Opening A Garage? Everything You Need To Know About Used Oil Disposal

Are you about to open a small-scale auto repair shop? If so, you'll likely perform a lot of oil changes and have a lot of used oil that you'll need to find a way to properly dispose of. Used oil can contain toxic chemicals and heavy metals that could negatively impact the environment, so although there are only three states that technically classify it as hazardous waste, it's best if you treat it as such when disposing of it.

Every Drop Should Be Accounted For

All mechanics know that used oil should be stored in a sealed container, but many don't understand just how detrimental not heeding this advice can be. A single gallon of used oil can contaminate one million gallons of water, killing aquatic creatures and introducing dangerous chemicals into drinking water. Every drop adds up, so it's crucial that you're diligent in accounting for and properly disposing of every bit of oil that comes through your shop.

From Oil Pan To Sealed Jug

As you drain the oil from the vehicles you service, filter it into an oil drain pan. Keep a close eye on the pan, and when its oil level gets close to the top, transfer its contents to a tightly sealed plastic jug. Gallon milk jugs and old oil containers will work for used oil storage, but never use any container with a flip-off lid; sloshing oil could pop these lids off if the jugs are accidentally tipped.

Drain Those Filters

Before you dispose of used oil filters, you have to get all of the oil caught inside of them out. To do so, use a screwdriver or ice pick to carefully gouge a hole in the dome of each filter. If the filter has an anti-drain back valve, puncture a hole in this location too. The filter should be propped up above a plastic container and allowed to drain for at least 12 hours following being punctured. Once oil has stopped dripping from the filter, you may dump the drained oil in with the rest of your waste oil and dispose of the filter in your ordinary non-hazardous waste garbage.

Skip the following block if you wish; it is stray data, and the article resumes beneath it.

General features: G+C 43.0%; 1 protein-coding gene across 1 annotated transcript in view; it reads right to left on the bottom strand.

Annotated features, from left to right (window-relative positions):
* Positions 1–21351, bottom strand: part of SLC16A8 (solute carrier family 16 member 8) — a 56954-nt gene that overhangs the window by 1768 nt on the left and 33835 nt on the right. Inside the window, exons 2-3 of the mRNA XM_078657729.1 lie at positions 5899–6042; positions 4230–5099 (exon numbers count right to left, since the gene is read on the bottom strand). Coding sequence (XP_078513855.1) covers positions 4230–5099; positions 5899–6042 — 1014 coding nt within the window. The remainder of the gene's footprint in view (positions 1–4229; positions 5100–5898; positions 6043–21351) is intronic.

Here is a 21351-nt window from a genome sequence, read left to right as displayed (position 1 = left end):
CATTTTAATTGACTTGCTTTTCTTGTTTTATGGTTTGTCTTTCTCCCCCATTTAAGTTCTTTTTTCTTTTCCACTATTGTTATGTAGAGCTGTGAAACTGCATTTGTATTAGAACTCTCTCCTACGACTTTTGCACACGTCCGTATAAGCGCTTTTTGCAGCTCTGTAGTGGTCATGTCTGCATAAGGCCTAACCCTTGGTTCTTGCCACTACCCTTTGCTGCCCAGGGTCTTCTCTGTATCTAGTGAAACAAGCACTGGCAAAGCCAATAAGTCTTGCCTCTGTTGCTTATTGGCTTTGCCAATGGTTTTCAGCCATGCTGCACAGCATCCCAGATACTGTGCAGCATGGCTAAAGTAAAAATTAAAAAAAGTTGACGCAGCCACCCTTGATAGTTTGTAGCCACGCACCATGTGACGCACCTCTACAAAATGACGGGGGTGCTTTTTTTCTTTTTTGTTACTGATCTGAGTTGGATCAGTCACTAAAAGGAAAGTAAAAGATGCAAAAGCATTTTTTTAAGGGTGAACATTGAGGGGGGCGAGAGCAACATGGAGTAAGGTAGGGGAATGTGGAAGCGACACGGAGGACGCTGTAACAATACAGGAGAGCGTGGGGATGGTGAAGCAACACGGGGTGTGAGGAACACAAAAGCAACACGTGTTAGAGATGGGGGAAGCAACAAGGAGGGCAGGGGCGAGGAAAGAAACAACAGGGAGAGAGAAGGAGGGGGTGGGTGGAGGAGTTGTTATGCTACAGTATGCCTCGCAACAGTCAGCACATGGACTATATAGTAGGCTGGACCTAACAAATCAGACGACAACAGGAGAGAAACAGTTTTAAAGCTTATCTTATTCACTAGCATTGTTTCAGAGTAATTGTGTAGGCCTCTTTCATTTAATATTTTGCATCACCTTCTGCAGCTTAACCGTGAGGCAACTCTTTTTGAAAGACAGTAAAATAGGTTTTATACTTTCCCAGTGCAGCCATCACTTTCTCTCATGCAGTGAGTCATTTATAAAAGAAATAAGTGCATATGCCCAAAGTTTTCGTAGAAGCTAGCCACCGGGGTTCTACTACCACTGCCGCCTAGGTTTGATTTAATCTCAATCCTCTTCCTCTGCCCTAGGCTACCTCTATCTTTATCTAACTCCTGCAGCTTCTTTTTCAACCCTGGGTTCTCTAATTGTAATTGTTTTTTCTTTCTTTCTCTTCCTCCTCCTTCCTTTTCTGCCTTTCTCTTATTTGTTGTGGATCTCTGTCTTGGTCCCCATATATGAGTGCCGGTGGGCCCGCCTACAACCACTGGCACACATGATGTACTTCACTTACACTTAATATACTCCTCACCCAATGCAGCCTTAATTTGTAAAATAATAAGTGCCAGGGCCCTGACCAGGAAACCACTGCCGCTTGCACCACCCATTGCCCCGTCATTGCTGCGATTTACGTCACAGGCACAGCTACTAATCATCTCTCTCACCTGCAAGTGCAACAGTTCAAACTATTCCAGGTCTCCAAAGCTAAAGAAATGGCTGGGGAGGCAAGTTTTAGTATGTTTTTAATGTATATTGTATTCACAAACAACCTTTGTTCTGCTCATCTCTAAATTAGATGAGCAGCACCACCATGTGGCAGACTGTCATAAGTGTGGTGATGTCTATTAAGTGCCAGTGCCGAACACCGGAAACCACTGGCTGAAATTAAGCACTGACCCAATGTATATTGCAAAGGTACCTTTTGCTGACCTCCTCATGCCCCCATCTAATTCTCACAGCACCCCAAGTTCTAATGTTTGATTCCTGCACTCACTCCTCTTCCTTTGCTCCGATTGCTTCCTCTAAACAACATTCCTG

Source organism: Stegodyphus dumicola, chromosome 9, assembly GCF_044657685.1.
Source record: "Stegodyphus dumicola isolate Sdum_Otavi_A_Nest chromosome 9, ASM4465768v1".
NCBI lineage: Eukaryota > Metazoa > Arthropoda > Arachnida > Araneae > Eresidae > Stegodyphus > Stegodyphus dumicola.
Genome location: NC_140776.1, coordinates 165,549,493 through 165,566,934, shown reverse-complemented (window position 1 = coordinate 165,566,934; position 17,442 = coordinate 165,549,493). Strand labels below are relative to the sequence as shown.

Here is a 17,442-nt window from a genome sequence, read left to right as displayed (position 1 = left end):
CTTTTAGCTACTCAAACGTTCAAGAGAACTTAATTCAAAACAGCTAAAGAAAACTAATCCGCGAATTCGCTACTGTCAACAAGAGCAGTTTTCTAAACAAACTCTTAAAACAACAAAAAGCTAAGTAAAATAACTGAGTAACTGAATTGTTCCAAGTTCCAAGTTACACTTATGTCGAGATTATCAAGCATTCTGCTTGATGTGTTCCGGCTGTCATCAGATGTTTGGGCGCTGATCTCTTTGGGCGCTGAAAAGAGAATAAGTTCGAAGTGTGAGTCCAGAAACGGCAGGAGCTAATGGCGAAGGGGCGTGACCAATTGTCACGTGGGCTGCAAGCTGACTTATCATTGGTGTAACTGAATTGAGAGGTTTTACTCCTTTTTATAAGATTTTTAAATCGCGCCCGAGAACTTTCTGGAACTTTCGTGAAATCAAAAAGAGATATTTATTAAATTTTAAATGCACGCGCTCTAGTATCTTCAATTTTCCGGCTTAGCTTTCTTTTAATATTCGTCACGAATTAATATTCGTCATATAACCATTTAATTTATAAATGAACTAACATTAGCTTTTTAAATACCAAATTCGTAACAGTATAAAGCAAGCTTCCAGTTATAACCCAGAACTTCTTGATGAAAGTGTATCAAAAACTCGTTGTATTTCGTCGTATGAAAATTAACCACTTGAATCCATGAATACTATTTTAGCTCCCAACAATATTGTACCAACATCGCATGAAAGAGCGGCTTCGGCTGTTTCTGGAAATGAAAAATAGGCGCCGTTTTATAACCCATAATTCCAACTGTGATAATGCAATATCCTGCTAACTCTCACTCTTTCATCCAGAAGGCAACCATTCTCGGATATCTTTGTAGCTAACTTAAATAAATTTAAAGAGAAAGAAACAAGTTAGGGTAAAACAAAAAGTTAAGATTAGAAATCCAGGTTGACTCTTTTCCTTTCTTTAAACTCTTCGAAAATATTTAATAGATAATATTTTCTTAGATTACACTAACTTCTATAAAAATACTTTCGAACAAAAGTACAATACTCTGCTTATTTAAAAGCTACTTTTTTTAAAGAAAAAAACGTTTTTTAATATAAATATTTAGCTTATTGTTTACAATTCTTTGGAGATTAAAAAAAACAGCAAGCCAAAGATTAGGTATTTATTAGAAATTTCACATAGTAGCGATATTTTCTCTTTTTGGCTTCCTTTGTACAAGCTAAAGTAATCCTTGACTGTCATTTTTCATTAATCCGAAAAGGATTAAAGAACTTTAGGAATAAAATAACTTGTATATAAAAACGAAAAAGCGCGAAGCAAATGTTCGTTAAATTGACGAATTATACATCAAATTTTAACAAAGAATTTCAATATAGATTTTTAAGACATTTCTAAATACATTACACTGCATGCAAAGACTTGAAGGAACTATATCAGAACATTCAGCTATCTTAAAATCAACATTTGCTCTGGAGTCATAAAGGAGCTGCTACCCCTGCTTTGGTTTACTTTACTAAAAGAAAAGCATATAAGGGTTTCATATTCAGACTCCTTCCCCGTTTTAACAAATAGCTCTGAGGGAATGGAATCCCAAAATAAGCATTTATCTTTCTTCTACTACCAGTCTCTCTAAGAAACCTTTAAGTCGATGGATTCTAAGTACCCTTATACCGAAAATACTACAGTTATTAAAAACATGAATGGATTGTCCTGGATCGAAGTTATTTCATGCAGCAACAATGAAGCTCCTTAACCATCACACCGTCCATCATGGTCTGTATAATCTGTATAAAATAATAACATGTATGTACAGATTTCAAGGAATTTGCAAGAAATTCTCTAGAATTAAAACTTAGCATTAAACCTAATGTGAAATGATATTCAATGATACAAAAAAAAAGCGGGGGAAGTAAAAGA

Storing The Sealed Jugs

What do you do with the jugs of used oil that start to accumulate around your shop? You likely won't have time to run to the recycling center every few oil changes you do, so you'll need a space to store your jugs of used oil. The best solution for this is a roll-off dumpster. Roll-off dumpsters are considered closed containers by the Environmental Protection Agency when they're kept inside and have a tightly-fitting lid or when they're kept outside and protected from the elements with a well-fitted tarp. Instruct all of your employees to double-check that your roll-off is covered after placing jugs of used oil in it.

When selecting a dumpster rental agency to service your garage, make sure to specify that you'll be using the dumpster to contain used oil. They'll make sure you get a leak-proof container, and they'll inspect it regularly for any signs of wear or damage that might lead to a leak. Any dumpster rental service that offers hazardous waste containers will also pick up the container on a regular basis and transport it to a recycling center where your used oil will be refined for reuse. 

If you're about to open a garage, you've got to have a plan in place for dealing with used oil. Used oil is dangerous to the environment, even in small amounts. When performing oil changes at your new business, account for every single drop (including the bit left hiding within the filter), and hire a reputable dumpster service that will provide you with the right containment container and transport your used oil to a facility that will properly recycle it. To hire a dumpster rental service, check out a site like